The reading was from Corinthians and about the triumph of the spirit. Captured by the words, splendour and history of my surroundings during the reading I found myself falling into a kind of trance.

Perhaps inspired by the trance-like state I found myself in during the reading, that night, as I lay awake, I tried to imagine myself away from my body. We spend so much time concerning ourselves with ourselves that I found this an interesting exercise. I tried to suspend thought and concern for myself. Imagining myself to be someone else, I found it a challenging but worthwhile exercise.

Having experiencing the unselfish words of the Magnificat earlier in the day the exercise seemed entirely appropriate.

Solemnity of Mary, Mother of God

The New Year is supposed to be a time of looking forward and back, as well as a time of parties and company. Gabriel sat for a time in the small local church, just to be content with the present, pondering neither the past nor the future.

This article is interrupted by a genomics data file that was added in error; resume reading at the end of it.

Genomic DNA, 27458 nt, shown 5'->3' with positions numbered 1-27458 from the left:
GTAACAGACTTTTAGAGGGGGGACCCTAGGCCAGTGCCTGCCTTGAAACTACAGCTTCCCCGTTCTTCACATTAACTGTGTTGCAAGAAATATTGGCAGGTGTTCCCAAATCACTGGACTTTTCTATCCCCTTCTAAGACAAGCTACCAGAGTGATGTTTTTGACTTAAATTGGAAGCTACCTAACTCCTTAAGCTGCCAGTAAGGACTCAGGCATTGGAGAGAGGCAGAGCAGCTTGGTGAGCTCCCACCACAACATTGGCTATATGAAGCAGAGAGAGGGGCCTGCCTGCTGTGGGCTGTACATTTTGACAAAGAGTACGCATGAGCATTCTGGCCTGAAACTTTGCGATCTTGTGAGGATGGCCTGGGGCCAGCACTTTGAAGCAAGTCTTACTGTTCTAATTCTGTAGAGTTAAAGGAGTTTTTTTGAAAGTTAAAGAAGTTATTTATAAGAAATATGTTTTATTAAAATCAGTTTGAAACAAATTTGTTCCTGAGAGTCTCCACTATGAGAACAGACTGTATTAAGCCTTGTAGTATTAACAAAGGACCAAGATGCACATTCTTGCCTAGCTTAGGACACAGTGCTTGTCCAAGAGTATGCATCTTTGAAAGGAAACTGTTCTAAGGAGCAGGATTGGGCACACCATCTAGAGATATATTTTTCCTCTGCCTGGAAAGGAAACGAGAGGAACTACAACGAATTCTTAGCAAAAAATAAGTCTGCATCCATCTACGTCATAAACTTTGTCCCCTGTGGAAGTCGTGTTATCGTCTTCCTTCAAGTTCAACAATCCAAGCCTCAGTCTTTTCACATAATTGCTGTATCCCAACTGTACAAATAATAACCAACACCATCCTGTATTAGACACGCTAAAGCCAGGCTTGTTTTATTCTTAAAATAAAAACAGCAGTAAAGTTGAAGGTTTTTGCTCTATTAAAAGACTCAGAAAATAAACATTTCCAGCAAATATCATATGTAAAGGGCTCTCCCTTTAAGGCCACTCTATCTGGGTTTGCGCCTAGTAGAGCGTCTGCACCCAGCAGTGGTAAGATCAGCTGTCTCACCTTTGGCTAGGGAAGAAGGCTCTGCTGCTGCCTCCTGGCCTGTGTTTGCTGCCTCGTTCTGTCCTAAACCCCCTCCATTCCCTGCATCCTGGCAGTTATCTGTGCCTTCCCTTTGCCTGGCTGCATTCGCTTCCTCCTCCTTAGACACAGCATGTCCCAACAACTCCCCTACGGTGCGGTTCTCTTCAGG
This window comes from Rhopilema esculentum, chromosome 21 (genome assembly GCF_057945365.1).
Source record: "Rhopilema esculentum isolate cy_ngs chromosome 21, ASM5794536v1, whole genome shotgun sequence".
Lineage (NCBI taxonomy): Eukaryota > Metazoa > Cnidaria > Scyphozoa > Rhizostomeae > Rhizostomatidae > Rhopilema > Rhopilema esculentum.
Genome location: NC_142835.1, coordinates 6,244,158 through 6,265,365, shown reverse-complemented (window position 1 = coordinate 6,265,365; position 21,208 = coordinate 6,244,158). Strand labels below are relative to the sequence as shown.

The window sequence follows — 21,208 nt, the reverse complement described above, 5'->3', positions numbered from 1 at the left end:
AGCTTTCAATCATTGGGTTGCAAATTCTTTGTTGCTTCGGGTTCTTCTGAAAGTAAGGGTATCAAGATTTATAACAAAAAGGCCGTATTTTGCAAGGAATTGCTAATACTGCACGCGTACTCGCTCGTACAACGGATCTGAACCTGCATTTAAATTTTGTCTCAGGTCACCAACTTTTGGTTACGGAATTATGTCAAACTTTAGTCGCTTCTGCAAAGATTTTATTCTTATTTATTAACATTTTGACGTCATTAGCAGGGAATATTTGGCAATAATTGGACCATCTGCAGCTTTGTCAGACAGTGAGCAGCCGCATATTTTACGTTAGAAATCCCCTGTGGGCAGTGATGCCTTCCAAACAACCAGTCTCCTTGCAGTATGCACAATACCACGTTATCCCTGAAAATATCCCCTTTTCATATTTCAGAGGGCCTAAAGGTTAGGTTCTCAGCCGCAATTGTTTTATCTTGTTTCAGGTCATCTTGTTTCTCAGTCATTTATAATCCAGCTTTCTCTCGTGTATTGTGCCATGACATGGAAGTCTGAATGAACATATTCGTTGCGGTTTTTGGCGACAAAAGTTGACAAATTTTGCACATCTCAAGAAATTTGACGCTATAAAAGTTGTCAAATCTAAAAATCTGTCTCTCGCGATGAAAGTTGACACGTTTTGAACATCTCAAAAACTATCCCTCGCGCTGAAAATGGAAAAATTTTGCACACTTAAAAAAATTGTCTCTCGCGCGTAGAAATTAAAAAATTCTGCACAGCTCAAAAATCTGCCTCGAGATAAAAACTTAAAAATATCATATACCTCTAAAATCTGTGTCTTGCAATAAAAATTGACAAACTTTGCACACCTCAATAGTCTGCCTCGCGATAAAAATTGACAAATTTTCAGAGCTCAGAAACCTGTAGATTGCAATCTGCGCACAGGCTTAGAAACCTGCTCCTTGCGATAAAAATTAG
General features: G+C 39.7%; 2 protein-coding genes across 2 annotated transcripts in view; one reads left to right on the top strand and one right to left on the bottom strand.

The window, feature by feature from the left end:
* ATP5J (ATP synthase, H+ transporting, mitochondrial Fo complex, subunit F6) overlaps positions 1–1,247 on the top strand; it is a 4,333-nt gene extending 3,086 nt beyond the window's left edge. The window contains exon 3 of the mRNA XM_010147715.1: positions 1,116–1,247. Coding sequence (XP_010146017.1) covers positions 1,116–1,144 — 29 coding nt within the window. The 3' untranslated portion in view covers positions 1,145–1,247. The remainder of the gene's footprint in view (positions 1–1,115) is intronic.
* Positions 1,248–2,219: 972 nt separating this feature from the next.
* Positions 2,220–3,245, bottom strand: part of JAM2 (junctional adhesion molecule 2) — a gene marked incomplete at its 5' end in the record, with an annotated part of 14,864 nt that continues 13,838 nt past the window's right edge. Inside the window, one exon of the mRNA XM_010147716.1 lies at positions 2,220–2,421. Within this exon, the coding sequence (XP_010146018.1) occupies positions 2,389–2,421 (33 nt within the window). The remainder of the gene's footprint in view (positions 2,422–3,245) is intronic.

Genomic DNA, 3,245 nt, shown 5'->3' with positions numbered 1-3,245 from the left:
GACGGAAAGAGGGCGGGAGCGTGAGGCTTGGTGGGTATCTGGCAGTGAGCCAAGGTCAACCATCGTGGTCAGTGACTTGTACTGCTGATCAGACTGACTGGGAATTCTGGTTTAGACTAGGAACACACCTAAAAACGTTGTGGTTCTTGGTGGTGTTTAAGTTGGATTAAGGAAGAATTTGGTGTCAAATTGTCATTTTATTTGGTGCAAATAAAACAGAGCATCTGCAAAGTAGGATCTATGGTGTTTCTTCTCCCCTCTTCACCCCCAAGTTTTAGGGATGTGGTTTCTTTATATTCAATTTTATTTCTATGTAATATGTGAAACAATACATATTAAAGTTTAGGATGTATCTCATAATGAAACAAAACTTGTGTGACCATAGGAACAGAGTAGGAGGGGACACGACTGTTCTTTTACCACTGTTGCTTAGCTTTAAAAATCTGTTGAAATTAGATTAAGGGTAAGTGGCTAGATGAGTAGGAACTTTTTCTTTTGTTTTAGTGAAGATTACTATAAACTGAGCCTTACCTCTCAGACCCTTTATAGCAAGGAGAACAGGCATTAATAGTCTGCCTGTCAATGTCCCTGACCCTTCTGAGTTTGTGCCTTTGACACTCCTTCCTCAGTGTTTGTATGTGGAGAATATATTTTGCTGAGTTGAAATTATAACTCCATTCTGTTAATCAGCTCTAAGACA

He had a surfeit of family and friends.

There was a picture of Mary in the corner. He gazed at it as he had often done before.

When depressed, he had found a peculiar and unexplained comfort in turning to her.

Now he remembered that today’s psalm he had often heared before, but the words had passed him by.

O God, be gracious and bless us
and let your face shed its light upon us.
So will your ways be known upon earth
and all nations learn your saving help.

Let the nations be glad and exult
for you rule the world with justice.
With fairness you rule the peoples,
you guide the nations on earth.

Let the peoples praise you, O God;
let all the peoples praise you.
May God still give us his blessing
till the ends of the earth revere him.